We will cover the what, when, and how of a polarizing filter. More camera gear you ask? Yes! And, I’ll also talk a little about shopping for your filter and other gear to bring along when using it.
What is a Polarizing Filter (Polarizer)?
This is a filter you can use on your single lens reflex (SLR) or mirrorless camera or iPhone. The only real requirement is that the lens have threads on the end, so you can screw this filter on.
The filter is available in 2 forms, but since we’re traveling, and keeping our gear bag small and light, we’ll talk about the round filter that screws onto the end of your lens, where the lens cap goes. The filter is smaller and is lighter than a deck of cards. It’s easily and quickly removable in open places. You don’t take your lens off of the camera body and risk sensor dust (applicable to non-camera phones).
What does the polarizing filter do? Well, it’s a fantastic little tool and reduces your post-processing (editing) time, and can completely change your image in certain circumstances.
When Should I Use a Polarizing Filter?
On a sunny day, polarizing filters work by reducing bright light, so you might still get a decent photo at noontime. With limited time at a particular place while traveling, it’s advantageous if you can shoot all day long. The filter increases color saturation, so clouds and rainbows look better. Last, it reduces reflections on non-metallic surfaces. This is really great for highly reflective stone ruins, like at Machu Picchu in Perú or shooting through water.
Since this filter reduces reflections, you can capture fish or rocks beneath the surface of a lake. Do you ever try photographing fish in a pond they don’t show clearly through the water? This filter will help. So in summary, use the polarizer in these cases
- Reduce light on a bright day so a blue sky appears bluer
- Reduce saturation for better clouds and rainbows
- Shoot non-metallic reflective surfaces, like glass, rocks
- Shoot water if you don’t want the reflection, so you can see beneath the surface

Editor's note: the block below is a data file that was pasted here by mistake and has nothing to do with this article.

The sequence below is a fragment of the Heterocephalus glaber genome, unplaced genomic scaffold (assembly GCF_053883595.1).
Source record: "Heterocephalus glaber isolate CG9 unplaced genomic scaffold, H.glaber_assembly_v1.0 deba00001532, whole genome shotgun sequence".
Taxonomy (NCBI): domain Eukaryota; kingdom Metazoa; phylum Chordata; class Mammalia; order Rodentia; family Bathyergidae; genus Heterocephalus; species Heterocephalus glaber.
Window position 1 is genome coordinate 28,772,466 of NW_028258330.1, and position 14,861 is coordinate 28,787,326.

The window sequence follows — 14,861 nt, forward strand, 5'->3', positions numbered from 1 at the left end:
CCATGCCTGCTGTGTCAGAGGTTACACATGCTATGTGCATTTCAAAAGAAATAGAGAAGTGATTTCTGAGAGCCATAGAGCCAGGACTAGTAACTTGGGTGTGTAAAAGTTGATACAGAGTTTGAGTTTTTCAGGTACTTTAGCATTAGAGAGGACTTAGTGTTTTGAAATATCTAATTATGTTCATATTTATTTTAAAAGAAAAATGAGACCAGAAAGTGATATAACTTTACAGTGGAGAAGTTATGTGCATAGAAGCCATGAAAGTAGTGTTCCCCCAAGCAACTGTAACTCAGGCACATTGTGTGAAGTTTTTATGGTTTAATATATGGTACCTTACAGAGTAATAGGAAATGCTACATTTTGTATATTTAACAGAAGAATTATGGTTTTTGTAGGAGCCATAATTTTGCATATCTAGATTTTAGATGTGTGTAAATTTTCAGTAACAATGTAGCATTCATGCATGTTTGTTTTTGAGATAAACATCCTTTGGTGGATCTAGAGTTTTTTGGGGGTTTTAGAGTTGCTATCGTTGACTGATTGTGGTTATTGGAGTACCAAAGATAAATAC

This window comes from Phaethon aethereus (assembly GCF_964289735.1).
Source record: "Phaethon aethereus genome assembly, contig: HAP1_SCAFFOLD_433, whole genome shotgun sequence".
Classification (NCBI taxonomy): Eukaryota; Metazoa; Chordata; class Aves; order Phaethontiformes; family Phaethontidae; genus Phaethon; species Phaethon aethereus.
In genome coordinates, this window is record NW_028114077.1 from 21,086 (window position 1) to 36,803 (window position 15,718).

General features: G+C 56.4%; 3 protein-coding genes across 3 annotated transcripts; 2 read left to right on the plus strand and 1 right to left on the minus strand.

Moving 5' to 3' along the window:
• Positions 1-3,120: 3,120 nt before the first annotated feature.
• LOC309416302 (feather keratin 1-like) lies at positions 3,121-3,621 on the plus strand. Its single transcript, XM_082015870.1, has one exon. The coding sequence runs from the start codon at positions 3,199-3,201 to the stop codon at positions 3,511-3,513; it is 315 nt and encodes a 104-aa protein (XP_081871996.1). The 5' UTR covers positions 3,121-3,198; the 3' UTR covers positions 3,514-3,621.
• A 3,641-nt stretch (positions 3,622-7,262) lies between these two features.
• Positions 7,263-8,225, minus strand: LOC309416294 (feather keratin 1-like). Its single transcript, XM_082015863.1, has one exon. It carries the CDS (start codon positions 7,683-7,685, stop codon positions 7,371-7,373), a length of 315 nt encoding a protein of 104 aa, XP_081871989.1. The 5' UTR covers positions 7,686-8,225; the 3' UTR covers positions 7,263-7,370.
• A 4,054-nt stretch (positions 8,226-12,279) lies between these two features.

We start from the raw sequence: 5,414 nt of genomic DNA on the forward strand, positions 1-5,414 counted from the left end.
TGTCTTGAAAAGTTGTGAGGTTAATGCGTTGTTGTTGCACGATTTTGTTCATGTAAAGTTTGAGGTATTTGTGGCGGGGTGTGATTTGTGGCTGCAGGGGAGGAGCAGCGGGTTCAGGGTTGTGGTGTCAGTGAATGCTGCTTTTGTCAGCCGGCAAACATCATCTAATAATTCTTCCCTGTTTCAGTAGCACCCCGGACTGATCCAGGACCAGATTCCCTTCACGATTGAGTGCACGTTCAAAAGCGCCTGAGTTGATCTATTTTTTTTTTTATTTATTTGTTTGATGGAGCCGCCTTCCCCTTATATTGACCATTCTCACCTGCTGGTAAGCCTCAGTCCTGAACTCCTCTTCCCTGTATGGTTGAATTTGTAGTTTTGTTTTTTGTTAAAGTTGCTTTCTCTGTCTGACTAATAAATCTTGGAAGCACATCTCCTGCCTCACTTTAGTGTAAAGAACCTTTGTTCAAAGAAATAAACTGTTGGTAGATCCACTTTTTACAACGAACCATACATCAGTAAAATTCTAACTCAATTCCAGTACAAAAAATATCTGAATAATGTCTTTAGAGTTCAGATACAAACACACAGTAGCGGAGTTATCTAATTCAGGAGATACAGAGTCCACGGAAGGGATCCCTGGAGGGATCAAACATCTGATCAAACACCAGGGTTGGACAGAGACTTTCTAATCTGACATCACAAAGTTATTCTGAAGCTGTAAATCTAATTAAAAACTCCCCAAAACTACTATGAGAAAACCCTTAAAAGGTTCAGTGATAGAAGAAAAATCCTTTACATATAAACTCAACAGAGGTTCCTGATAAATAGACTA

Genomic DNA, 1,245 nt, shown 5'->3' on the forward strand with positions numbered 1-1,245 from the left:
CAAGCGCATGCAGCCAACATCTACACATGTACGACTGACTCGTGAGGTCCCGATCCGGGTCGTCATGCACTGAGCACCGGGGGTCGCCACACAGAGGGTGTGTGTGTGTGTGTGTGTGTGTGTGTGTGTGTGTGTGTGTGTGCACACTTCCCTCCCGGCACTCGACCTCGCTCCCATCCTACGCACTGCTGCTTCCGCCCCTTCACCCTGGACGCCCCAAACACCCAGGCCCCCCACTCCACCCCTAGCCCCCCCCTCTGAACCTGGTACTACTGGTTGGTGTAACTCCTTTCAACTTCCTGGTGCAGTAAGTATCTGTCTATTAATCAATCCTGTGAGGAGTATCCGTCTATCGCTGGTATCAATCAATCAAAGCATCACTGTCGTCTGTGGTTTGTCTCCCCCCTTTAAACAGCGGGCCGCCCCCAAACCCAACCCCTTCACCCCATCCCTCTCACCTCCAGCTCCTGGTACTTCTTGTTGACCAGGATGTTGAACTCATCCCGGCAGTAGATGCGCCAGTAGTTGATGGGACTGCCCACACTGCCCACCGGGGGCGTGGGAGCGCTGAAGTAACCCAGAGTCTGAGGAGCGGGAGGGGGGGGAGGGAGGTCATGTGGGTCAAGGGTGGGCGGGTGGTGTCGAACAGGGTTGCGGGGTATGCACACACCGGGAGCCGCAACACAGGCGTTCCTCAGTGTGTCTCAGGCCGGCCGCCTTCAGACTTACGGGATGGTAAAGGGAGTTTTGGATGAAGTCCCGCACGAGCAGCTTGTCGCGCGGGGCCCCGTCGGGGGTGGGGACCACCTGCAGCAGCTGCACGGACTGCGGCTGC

How do I Use a Polarizing Filter?
First, remove your lens cap.
Put the Filter on the Camera
Next, screw the polarizing filter onto the end of your lens. You’ll notice that it’s actually 2 rings– an inner ring and an outer ring. The outer ring will never tighten, since it’s meant to move. If the filter is the same size as your lens, you can leave the filter on and put the lens cap on over the filter whenever needed.
Practice Taking Photographs
Once the filter is in place, take a photo. The filter works best at a right angle (90 degrees) to the sun.
If you’re using manual settings, adjust your settings to allow more light to hit the sensor. This is because the filter darkens your image somewhat. You can adjust 1 or more of these settings:
- ISO – Increase the number, so the sensor is more sensitive to light.
- Shutter speed – Increase the time, so that the sensor has more time to capture light.
- F-stop / Aperture – decrease the number to make the aperture bigger, so there is more space for light to enter through the lens.
Once you have a good photograph, twist the outer ring of the filter slightly and take another photo. The polarization changes as you turn the lens. Play with it until you notice the change in the amount of light the filter allows through the lens. Notice whether the blue sky and clouds look bluer and more interesting, respectively. Also, photography some reflective surfaces, like water or buildings and notice the differences with and without the filter.
You can find filters in various price ranges, and you’ll pay for quality. Luckily, a polarizing filter is not too expensive at around $35 for an SLR or mirrorless camera and $30 for the Olloclip version for your phone. You can pay more for better quality or a famous name, or you can pay less and hope you still get great quality.
Plan Ahead with Other Gear
If you plan on shooting with the filter, definitely bring your tripod, since the filter darkens the image. This means that for an image exposed correctly, you will need a longer shutter speed. Unless it is very bright, the shutter speed may be so slow that you cannot hold the camera perfectly steady for that period of time. Here’s the tripod I use when traveling, since it’s lightweight and holds my heaviest camera with the heaviest lens. Make sure you get a ballhead for your tripod! Here’s an introduction to tripods and ballheads, if you need it.
If your lenses are various sizes in diameter, and you want to carry only 1 UV filter, it is possible. Buy the filter in the size of the lens that you use the most and a step-up ring in the size of your other lens. The two millimeter (mm) measurements are for the filter and for the lens that does not fit the filter. One side of the step-up ring screws onto the lens and the other side screws onto the filter, connecting the two pieces. Example: a 65mm-67mm ring, fits a 65 mm filter and your 2nd lens of 67 mm or vice-versa.
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